“Humans explaining the nature of God is like an ant trying to explain who dropped the sugar.” Trish O’Connor
“YAHWEH our God, YAHWEH is one.” (Deuteronomy 6:4) The I AM revealed Himself to Israel as a unique God in a time of religious pluralism when people around the fledgling nation had changed the idea of God to something more manageable to their minds and acquiescent to their desires. They had gods for the sea, mountains, and plains; gods for their crops, food, and sex. Lots of gods, none of whom was very powerful; often many of them in contention with each other.
So when God revealed Himself to Moses and Israel, He wanted to establish that He was not an invention of man, but to take them back to the beginning. When asked for His name, this nameless one communicated to us with language we could understand, and He called Himself, the “I AM WHO I AM.” (Exodus 3:14)
Each of us had a beginning, a cause that made us. Our parents at some time had conjugal relations and thus we came into existence. Going back in history through grandparents, great-grands, etc., to ancestors in ancient time, every person could say “I am because of my parents,” all the way back to Adam and Eve. In fact, everything in the universe had and has a “cause” which brought it into being. Even the “gods” around Israel had their beginnings in ideas men had and the statues men had made.
In Part 2 of this series, I referred to God as “the First Cause.” This is a term used first by Aristotle to describe the initiation of all other phenomena in the observable world (“Don’t be impressed, you can look it up!” Steve Elliott 😉). The alternative to First Cause is that “causes” extend back into eternity past, negating a “need” for God. However, within just a few centuries we can see a progression in the events on Earth that suggests a starting point and an ending point. This lines up with the Bible that tells us directly, “In the beginning God created the heavens and the earth.” (Genesis 1:1) Furthermore the Bible teaches that history on this earth has a terminal point, “Then I saw a new heaven and a new earth, for the first heaven and the first earth had passed away.” (Revelation 21:1)
The issue for us is whether to believe the Bible or not, and I have addressed its reliability in several previous blogs (beginning with June 28, 2015) with the conclusion that there is no book in history that has been more reliably preserved and translated than the Bible. Central to the question of believing the Bible is whether Jesus arose from the dead, also a subject of several blogs (April 19, 2015, August 16, 2015 to name a couple) and that conclusion is that there is more historical evidence for the resurrection of Jesus than for George Washington being the first president of the United States.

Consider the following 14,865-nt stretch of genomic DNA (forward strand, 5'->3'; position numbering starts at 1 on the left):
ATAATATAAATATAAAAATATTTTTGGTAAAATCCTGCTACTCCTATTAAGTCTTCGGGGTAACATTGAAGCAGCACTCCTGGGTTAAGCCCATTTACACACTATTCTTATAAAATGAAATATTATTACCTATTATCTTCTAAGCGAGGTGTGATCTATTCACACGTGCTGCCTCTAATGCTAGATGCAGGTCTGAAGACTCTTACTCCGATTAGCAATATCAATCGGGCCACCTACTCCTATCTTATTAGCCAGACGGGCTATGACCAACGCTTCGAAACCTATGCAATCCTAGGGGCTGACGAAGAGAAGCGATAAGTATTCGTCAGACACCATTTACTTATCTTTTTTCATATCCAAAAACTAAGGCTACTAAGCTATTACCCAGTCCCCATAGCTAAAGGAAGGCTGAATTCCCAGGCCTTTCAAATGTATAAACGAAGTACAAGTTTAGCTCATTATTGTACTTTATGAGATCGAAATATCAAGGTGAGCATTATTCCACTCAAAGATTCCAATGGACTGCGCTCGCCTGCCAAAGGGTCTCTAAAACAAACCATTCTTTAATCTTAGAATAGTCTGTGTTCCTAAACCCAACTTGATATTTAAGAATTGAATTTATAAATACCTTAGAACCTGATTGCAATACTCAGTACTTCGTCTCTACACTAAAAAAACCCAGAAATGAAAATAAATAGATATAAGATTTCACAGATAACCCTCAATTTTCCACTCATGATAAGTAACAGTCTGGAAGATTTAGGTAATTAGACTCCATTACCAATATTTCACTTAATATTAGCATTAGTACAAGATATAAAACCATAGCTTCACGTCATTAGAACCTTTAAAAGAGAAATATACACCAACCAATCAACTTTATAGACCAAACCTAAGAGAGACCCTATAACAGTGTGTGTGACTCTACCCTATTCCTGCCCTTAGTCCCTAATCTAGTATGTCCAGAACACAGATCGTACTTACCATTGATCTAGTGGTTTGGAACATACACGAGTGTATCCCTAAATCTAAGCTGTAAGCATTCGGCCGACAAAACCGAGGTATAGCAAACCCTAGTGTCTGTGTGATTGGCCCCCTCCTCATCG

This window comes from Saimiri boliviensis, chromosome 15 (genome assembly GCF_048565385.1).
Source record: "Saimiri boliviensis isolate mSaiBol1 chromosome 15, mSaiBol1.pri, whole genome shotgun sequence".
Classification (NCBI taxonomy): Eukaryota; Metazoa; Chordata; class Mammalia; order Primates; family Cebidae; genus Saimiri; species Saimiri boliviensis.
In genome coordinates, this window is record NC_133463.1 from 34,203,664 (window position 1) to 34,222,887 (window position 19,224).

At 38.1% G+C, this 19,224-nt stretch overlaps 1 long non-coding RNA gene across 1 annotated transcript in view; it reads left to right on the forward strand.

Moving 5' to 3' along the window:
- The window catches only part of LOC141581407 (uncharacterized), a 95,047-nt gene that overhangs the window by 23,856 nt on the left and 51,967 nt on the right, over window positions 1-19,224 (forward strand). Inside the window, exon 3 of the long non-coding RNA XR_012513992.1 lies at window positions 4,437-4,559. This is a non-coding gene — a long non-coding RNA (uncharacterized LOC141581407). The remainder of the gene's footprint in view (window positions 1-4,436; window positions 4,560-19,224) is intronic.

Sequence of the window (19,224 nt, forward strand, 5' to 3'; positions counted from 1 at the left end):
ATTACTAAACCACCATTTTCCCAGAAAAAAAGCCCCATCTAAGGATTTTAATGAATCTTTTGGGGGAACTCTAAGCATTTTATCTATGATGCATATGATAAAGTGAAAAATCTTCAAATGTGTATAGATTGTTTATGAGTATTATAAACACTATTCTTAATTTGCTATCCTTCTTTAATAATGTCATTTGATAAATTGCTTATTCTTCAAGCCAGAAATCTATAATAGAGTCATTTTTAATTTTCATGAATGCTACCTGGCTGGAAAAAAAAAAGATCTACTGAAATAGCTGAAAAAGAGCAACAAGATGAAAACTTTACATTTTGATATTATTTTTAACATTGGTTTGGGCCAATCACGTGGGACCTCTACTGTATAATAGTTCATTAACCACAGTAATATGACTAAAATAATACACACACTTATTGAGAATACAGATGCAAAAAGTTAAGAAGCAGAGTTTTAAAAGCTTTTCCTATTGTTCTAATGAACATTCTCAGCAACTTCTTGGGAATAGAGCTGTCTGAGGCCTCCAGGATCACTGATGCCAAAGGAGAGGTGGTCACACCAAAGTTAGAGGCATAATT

If we begin with these assumptions, that the Bible is true, and that Jesus arose from the dead, the identity of the First Cause becomes very important to our lives, not as a theological question for intellectual debate, but as a practical consideration of how we are going to live day to day in our short time spent here.
Attributes of God are not parts of who He is. They are facets of His unity. He is not at one time, judgmental and just, then changing to be kind and merciful at another. His justice and love, truth and grace, judgments and mercy, all flow from one fountain of One Who Is. We will explore a couple of these attributes and others in the next couple weeks.
The First Cause argument for the existence of God carries with it several ideas that become important for the foundation of our lives. When we look back in time and find that He was already there, we conclude that He was always there, i.e. eternally existent, a necessary condition for a First Cause. As Eternality is an attribute of God, it is not something that He can lose, thus He will always exist into eternity in the future.
If He is First Cause, He is unique and alone in this status. There cannot be two First Causes. And as the First Cause of the universe, He is all powerful, or Omnipotent. He created all that exists, spangling the sky with stars and galaxies, exploding them outward to catch up with the light He had created (Genesis 1:3-5; 14-19). He formed the earth from His ideas and sat it in the cosmos at the precise location to support the lives He would go on to create here.
His Eternality and Omnipotence go hand in hand in that one who was not eternal could not be omnipotent. Conversely, one who was not omnipotent would not be able to guarantee his eternality. Like facets on a sculpted jewel we see these characteristics of what He is. And we will see in the next few weeks other facets that all blend together to reveal what we are able to grasp of The I AM.
There may be attributes of God that we cannot know about until we see Him “face-to-face” (1 Corinthians 13:12), and even then, there may be characteristics of the Divine that will continue to elude us through all eternity. I note again, He is God, and we will never be what He is, nor able to fully comprehend Him.
This begins a frightening prospect for the person who does not know The God Who Is There. To realize there is Someone who lives in eternity and holds all power in His hands creates in the untrained heart a great fear as we come into His presence. But in the heart of one who has become acquainted with I AM, this fear is mingled with adoration for One in whom we can have complete confidence that He will always be there, or rather here, for us (Psalm 16:8) and there is nothing too hard for Him. (Jeremiah 32:27)